By Scooby Axson
July 08, 2013

A lawyer asks the NCAA not to reitailate against current players added to the Ed O'Bannon lawsuit.(Isaac Brekken, AP) A lawyer asks the NCAA not to retaliate against current players added to the Ed O'Bannon lawsuit.(Isaac Brekken, AP)

An attorney for the plaintiffs in a case which features former UCLA star Ed O'Bannon asked the NCAA to agree in writing to not retaliate against any current athlete who joins the lawsuit against the NCAA, reports

O’Bannon, the 1995 college basketball player of the year in 1995, won court permission to add a current student athlete to his antitrust lawsuit against the NCAA last week. That current student athlete has not been named.

O'Bannon attorney Michael Hausfeld sent a letter to NCAA attorney Gregory Curtner requesting that the NCAA, on behalf of its itself and its universities and conferences, to agree they will not take "any adverse action of retaliation, intimidation, or coercion, including loss of scholarship, eligibility, or playing time" against a current athlete.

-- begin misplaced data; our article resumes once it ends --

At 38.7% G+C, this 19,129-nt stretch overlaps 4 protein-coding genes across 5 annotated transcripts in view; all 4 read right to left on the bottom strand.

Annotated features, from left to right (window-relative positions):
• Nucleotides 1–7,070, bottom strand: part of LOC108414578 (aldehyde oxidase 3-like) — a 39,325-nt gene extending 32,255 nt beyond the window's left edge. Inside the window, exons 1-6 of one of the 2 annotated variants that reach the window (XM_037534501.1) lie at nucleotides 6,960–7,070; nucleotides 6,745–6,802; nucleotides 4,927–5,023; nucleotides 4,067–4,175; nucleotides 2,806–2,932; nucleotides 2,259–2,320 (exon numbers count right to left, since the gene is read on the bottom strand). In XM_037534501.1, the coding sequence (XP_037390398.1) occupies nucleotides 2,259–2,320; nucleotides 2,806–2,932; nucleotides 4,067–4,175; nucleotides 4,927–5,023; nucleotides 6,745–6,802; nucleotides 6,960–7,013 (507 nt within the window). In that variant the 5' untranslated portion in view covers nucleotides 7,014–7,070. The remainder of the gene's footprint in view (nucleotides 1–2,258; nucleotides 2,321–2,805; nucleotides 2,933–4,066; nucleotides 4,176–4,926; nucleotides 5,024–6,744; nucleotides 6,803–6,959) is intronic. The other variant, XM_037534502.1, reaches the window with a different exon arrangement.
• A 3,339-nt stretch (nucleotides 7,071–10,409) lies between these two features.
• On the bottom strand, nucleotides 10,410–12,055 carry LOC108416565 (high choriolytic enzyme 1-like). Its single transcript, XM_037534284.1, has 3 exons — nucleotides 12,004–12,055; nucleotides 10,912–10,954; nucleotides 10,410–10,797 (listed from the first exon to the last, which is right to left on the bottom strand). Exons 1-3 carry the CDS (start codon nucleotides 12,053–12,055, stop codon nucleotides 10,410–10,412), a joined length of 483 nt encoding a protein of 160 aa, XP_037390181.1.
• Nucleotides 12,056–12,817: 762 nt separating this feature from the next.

O’Bannon, 40, is challenging the right of the NCAA, its conferences and schools to keep any proceeds from selling the rights to athletes’ likenesses to be used in such things as merchandise, clothes, television broadcasts and videogames.

More from

Before a certification decision is reached, the O'Bannon plaintiffs have until July 19 to amend their complaint and add at least one current athlete, as ruled last week by U.S. District Judge Claudia Wilken.

Lawyers for the plaintiffs are in the process of lining up at least one current player to be added to the suit over names, images and likenesses. The addition of at least one new plaintiff will certainly bring widespread attention, and perhaps criticism, to a current player at an NCAA school.

The stipulation offered by the plaintiffs asks the NCAA to agree that "participation in this litigation by a current student athlete does not violate any NCAA rule (spanning the constitution, operating bylaws, and administrative bylaws) contained in the 2012-13 NCAA Division I manual or otherwise compromise a student athlete's eligibility."

You May Like